The balance beam was completed with a shallow mud flat which was tilled first. Then a few stumps were buried partially into the flat at the right distance apart to allow for the 4x6 cribbing to lay on top of them.
4x6's were used flat to add stability to the obstacle.
Another one which needs no explanation.
The corn tunnel consisted of two hay bales on either side of a shallow mud flat, with 1 pallet spanned across them. A bundle of corn stalks were placed across the top to sort of conceal the tunnel and allow for a little bit of variation among the tunnels.
Just like the corn tunnel, only without the corn. (Duh!!!)
The rabbit hole was made just like the corn and pallet tunnels, only it included a childs tunnel which was about to be thrown away. This constricted the tunnel significantly for the larger kids and it too was filled with mud. So for anyone who was "TRYING" to stay somewhat clean.......lol...not anymore.
This Mud pit was made just the same as the log climber, but instead of logs, we just added more water to help "soup things up" a bit.
After all of the racing was done, most of the kids went back to their favorite obstacles for a second, third or even endless chance to have morefun. Miranda and her friend decided to chill in the mud pit while soaking up a little sun. THAT'S MY GIRL!!!!!!
NOW......since you have a better idea of how to build this friggin' AWESOME course. Go check out Christy's blog too for a close up of each of the obstacles (including a few which are not on here.)
Thanks for checkin' us out.
Sunday, August 3, 2014
Homemade goat cheese is the BEST!!!!. This method is about as simple as it gets in the cheese making tutorials. All you need is......
-goat milk (about a gallon)
-rennet (or vinegar, although vinegar can sometimes leave a weird after taste)
- half a lemon
-salt and other fun things to add in if desired. (read on)
First we bring the milk u to between 90 and 100 degrees F and attempt to hold it there.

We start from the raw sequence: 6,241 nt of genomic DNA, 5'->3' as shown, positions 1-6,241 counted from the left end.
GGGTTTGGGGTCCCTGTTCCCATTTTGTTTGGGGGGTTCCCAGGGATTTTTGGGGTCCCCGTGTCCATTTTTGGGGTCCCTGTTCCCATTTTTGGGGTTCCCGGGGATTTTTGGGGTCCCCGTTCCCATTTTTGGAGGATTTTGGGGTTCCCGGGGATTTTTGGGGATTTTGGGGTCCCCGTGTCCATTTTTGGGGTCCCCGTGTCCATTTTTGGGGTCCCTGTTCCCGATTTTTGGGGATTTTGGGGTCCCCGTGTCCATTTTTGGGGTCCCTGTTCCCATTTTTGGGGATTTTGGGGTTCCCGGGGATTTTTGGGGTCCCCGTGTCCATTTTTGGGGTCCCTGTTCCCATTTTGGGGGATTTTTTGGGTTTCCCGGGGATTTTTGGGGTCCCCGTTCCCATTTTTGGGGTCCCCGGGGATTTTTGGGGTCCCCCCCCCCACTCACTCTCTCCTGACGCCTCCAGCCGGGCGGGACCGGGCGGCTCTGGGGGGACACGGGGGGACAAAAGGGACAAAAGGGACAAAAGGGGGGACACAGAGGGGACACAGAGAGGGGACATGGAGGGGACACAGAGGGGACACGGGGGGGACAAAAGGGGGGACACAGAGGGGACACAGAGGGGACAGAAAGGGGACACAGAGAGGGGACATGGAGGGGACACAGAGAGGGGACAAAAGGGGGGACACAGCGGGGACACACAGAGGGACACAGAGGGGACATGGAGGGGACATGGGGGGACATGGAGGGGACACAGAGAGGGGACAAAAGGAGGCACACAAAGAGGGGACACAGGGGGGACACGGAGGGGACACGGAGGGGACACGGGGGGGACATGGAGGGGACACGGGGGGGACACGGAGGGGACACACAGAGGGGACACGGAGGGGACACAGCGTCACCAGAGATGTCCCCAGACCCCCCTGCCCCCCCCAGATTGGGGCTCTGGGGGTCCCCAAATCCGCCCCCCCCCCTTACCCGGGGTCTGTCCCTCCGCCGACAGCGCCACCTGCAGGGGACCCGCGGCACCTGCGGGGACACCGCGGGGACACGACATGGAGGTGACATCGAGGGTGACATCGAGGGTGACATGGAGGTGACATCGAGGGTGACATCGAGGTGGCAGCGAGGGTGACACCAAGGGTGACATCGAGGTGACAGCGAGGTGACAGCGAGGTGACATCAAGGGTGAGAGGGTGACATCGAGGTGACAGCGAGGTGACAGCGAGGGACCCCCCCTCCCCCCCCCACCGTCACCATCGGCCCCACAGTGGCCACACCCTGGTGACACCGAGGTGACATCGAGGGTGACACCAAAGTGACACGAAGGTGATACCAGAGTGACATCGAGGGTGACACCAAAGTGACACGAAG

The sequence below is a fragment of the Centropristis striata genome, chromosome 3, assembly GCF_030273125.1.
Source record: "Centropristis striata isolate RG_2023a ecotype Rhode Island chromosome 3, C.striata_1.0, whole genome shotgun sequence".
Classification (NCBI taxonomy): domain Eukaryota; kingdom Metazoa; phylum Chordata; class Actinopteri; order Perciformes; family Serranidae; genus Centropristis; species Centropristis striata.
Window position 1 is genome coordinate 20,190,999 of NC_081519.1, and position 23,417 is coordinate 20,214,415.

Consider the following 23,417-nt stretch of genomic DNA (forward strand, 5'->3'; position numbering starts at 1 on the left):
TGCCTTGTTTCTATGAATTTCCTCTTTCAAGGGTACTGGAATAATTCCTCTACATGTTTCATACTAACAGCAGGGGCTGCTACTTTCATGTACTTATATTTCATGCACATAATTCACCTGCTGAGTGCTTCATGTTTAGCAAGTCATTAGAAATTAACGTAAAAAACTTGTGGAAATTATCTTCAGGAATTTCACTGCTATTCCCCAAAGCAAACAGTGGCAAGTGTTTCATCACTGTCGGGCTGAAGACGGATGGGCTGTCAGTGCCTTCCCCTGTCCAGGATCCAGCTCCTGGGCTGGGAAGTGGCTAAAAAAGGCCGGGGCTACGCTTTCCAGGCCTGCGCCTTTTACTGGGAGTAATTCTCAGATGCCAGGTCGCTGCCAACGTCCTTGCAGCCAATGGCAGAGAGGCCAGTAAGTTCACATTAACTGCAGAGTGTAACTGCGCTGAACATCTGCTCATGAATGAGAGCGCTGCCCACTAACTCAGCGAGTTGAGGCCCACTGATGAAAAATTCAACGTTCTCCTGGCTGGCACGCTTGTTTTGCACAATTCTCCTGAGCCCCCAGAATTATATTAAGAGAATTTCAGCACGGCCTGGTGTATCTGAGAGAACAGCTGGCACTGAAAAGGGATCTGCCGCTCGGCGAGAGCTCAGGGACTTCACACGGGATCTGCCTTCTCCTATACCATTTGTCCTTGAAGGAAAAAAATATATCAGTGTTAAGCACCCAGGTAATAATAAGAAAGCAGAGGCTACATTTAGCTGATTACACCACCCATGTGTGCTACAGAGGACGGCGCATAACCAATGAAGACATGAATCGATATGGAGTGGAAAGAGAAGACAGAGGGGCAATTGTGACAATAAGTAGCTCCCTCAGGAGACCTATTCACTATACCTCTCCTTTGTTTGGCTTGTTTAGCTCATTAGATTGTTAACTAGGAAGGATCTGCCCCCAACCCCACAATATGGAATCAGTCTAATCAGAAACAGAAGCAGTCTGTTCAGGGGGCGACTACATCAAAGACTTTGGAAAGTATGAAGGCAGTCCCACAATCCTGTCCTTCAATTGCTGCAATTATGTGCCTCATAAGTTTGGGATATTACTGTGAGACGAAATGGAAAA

While the milk is heating up, this would be a good time to play on your smart phone and update your FB status. Wait,....No....I meant it would be a good time to add a few drops of rennet into about a half of a cup of water.
Along with the rennet, add a teaspoon of lemon juice into the water too!
When the milk reaches 90-100 degrees F, slowly pour the water mixture into the pot while stirring slowly. Continue stirring for a few minutes and then turn off the burner and cover the pot.
Leave the pot alone for an hour or two.
When you uncover later, the whole top layer of milk should be curd.
Use a knife and slowly cut through the curd deeply to create 1 inch squares.
After you are done cutting the curd, use a slotted spoon to carefully remove the curds from the pot while straining the whey.
Or you can go for the less labor intensive method (like my wife typically chooses) and just pour the whole thing into a cheese cloth lined strainer while is settled nicely above a large pot to catch the whey.
In our house, the whey is saved for making morning smoothies (Yum and YUM!!!!)
Once the curds are all in the cheese cloth, tie up the ends and hang it above the bowl to drain the excess whey. This can take a while, so walk away for a while and fight the urge to open it before it is ready. Ours took about 2 hours, but I can easily take many more.
This is the "read on" part where we add goodies to make the cheese even BETTER. Add about 1 tablespoon of sea salt (or kosher salt) to each gallon of milk used.
-also, we like to add other flavoring to mix in to the crumbly soft cheese as well. Flavorings such as chopped green onions, honey, basil, nuts, etc.
We find it easier to crumble the cheese up, sprinkle the salt and other flavorings in, mix well, and press it down into the containers. After refrigeration, the cheese is still soft, but can be chunked out of the container without it crumbling to pieces.
thanks for visiting Our Little Backyard Farm.